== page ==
Prime Minister Stephen Harper is right about one thing: The Liberal Party of Canada is done like disco balls and bellbottoms.
Well, maybe not bellbottoms, actually. Bellbottom trousers have been showing up among the fashionistas again, as a stroll through The Sartorialist makes clear. But disco balls for sure.
As usual and as is to be expected, however, beyond that, the prime minister’s analysis is understandably pretty interpretive. “We are moving Canada in a Conservative direction, and Canadians are moving in that direction with us,” the prime minister told an enthusiastic gathering of the usual suspects, including a faithful reporter from the Calgary Herald, Saturday night during what is quaintly known in Cowtown as a “Stampede barbecue.”
“Conservative values are Canadian values,” Mr. Harper said, possibly getting a little overheated thanks to his friendly audience. “Canadian values are Conservative values.”
Well, they’ll swallow that sort of thing at a Conservative BBQ in Calgary, along with some burnt meat and non-union Kleineken beer, but that doesn’t mean the rest of us have to. At the very least, while Mr. Harper’s position can certainly be argued based on the skimpy facts available to all of us at this post-election moment, it is not the only plausible interpretation.
Indeed, going through the few recent polling results available – courtesy of a recent post by Éric Grenier at his useful Threehundredeight website – suggests that the Orange Wave persists as a significant national political phenomenon, one that in the fullness of time can put paid to the suggestion that “Canadian values are Conservative values.”
Mr. Grenier cites four polls – two national surveys and two in Quebec – conducted during the month of June. The national polls show a statistically insignificant increase in Conservative Party support and a similarly insignificant decrease in New Democrat support. According to Mr. Grenier, this leaves nationwide support for the Conservatives at a weighted average of 41.3 per cent in June, compared to 29.7 per cent for the New Democrats. The Liberals sit at 19.5 per cent.
Since these changes are within the margins of error of the polls, even though the polling data cited by Mr. Grenier is thin, it is fair to argue that essentially nothing has changed since election night – even though we are within the honeymoon period one would expect for a new majority government after a national election.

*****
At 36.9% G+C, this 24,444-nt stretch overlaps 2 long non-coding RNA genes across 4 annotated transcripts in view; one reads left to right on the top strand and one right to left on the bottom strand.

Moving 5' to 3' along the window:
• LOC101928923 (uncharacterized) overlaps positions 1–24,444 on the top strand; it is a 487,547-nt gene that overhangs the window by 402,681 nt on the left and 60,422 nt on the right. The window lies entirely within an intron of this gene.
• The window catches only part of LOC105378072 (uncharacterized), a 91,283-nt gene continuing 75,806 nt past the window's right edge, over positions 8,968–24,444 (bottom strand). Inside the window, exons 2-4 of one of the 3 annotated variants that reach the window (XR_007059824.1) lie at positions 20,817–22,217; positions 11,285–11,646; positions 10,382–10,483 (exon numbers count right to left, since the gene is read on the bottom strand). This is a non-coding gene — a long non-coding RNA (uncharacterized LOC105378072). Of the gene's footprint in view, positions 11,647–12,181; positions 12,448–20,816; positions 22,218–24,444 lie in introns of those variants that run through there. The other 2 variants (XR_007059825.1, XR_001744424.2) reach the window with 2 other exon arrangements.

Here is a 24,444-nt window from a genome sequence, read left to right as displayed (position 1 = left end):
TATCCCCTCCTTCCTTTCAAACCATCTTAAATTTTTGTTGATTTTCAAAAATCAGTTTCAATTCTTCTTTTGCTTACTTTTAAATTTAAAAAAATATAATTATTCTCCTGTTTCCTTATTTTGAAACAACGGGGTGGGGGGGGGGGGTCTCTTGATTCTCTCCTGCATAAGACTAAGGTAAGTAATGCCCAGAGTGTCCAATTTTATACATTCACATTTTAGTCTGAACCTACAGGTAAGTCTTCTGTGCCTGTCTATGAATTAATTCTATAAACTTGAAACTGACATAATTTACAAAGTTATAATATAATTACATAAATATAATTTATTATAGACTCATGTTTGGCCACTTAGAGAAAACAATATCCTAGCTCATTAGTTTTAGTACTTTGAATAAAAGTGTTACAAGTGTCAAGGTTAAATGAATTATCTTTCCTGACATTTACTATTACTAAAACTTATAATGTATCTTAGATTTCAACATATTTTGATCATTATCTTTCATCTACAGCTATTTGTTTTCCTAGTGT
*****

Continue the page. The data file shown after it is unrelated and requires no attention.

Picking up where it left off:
Meanwhile, a more interesting picture emerges when we break down the results on a regional basis. In Quebec, where the Orange Wave really started in the weeks before the federal election, the New Democrats have gained 5.5 per cent since May 2 and now lead “with an incredible 46.7 per cent.” This is a statistically undeniable percentage increase, one might add, in a jurisdiction that is certain to play a key role in the outcome of all Canadian federal general elections for the foreseeable future
This is an important statistic for those of us in Western Canada who were told repeatedly by the mainstream media that the Orange Wave that crashed through Quebec was an anomaly, a fluke, a phenomenon tied only to the personality of Opposition Leader Jack Layton that would immediately subside. Indeed, Mr. Harper unconvincingly repeated this claim during his Calgary bunfest Saturday.
Well, it’s early days yet, but … perhaps not. Perhaps Quebeckers elected New Democrats in significant numbers because they approved of the party’s policies and because of effective leadership in the party’s Quebec wing.
The results tracked by Mr. Grenier here in Alberta are also interesting, with the still commanding popularity of the federal Conservatives nevertheless slumping close to 4 per cent within Alberta during the post-election hangover and the federal New Democrats polling a remarkable 21 per cent. As shall be argued in a future post, surely it ought to be possible to translate this popularity into gains for New Democrats in the next provincial election, expected later this year or in the spring of 2012.
Regardless of that speculation, Mr. Grenier’s poll tracking back to January 2009 “shows a continued improvement in NDP performance in Quebec, Alberta, the Prairies, and Atlantic Canada. It also shows how the Liberals and Bloc continue to slide in Quebec, while the Conservatives are holding relatively steady throughout the country.”
Of course, die-hard Liberals will deny that their party has now entered a period of historic decline, although looking at their likely leadership candidates it is hard to imagine much else. It is thought here, and presumably in the Prime Minister’s Office as well, that as the demise of the Liberal Party sinks in with its core supporters – now still about 20 per cent nationally, according to the June numbers – opportunities will be presented for both Conservatives and New Democrats.
This can only be demonstrated over time through polling, but it seems likely that New Democrats have more to gain from this historic shift than do Mr. Harper’s brand of hard-right, American-style neo-conservatives.
So, while it is certainly true that Mr. Harper’s government is attempting to move Canada in a conservative direction (if by “conservative” we mean “radical and market-fundamentalist”), whether this is what Canadians want or what they were trying to achieve when they elected a Conservative majority in May is an entirely different matter.
Add up the numbers. The demise of the national Liberal Party combined with the well-known rejection by Canadian voters of so-called conservative values could be what it takes turn the Orange Wave into an Orange Crush and usher in a long and happy era of New Democrat government.
This post also appears on rabble.ca.